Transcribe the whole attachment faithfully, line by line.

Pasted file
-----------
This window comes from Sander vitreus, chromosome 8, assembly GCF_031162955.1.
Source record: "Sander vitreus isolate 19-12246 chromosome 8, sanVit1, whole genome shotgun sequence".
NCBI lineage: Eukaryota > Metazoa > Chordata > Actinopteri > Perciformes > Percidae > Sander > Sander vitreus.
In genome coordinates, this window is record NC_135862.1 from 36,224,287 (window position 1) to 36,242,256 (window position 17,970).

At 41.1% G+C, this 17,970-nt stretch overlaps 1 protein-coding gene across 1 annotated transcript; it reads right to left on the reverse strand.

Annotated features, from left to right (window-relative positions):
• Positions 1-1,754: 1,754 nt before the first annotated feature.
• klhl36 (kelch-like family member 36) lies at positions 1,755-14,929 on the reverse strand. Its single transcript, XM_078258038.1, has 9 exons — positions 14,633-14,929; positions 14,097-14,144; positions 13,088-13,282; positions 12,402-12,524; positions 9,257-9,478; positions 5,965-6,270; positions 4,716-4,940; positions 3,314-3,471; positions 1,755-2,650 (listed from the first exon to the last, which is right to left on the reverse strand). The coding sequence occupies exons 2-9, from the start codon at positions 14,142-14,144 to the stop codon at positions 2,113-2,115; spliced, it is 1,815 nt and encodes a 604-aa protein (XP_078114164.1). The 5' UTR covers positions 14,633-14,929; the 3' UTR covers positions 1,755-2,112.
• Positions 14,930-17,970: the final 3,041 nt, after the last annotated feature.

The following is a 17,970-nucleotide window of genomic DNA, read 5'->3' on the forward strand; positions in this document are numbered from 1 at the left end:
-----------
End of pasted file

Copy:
This window comes from Sander vitreus, chromosome 8, assembly GCF_031162955.1.
Source record: "Sander vitreus isolate 19-12246 chromosome 8, sanVit1, whole genome shotgun sequence".
NCBI lineage: Eukaryota > Metazoa > Chordata > Actinopteri > Perciformes > Percidae > Sander > Sander vitreus.
In genome coordinates, this window is record NC_135862.1 from 36,224,287 (window position 1) to 36,242,256 (window position 17,970).

At 41.1% G+C, this 17,970-nt stretch overlaps 1 protein-coding gene across 1 annotated transcript; it reads right to left on the reverse strand.

Annotated features, from left to right (window-relative positions):
• Positions 1-1,754: 1,754 nt before the first annotated feature.
• klhl36 (kelch-like family member 36) lies at positions 1,755-14,929 on the reverse strand. Its single transcript, XM_078258038.1, has 9 exons — positions 14,633-14,929; positions 14,097-14,144; positions 13,088-13,282; positions 12,402-12,524; positions 9,257-9,478; positions 5,965-6,270; positions 4,716-4,940; positions 3,314-3,471; positions 1,755-2,650 (listed from the first exon to the last, which is right to left on the reverse strand). The coding sequence occupies exons 2-9, from the start codon at positions 14,142-14,144 to the stop codon at positions 2,113-2,115; spliced, it is 1,815 nt and encodes a 604-aa protein (XP_078114164.1). The 5' UTR covers positions 14,633-14,929; the 3' UTR covers positions 1,755-2,112.
• Positions 14,930-17,970: the final 3,041 nt, after the last annotated feature.

The following is a 17,970-nucleotide window of genomic DNA, read 5'->3' on the forward strand; positions in this document are numbered from 1 at the left end: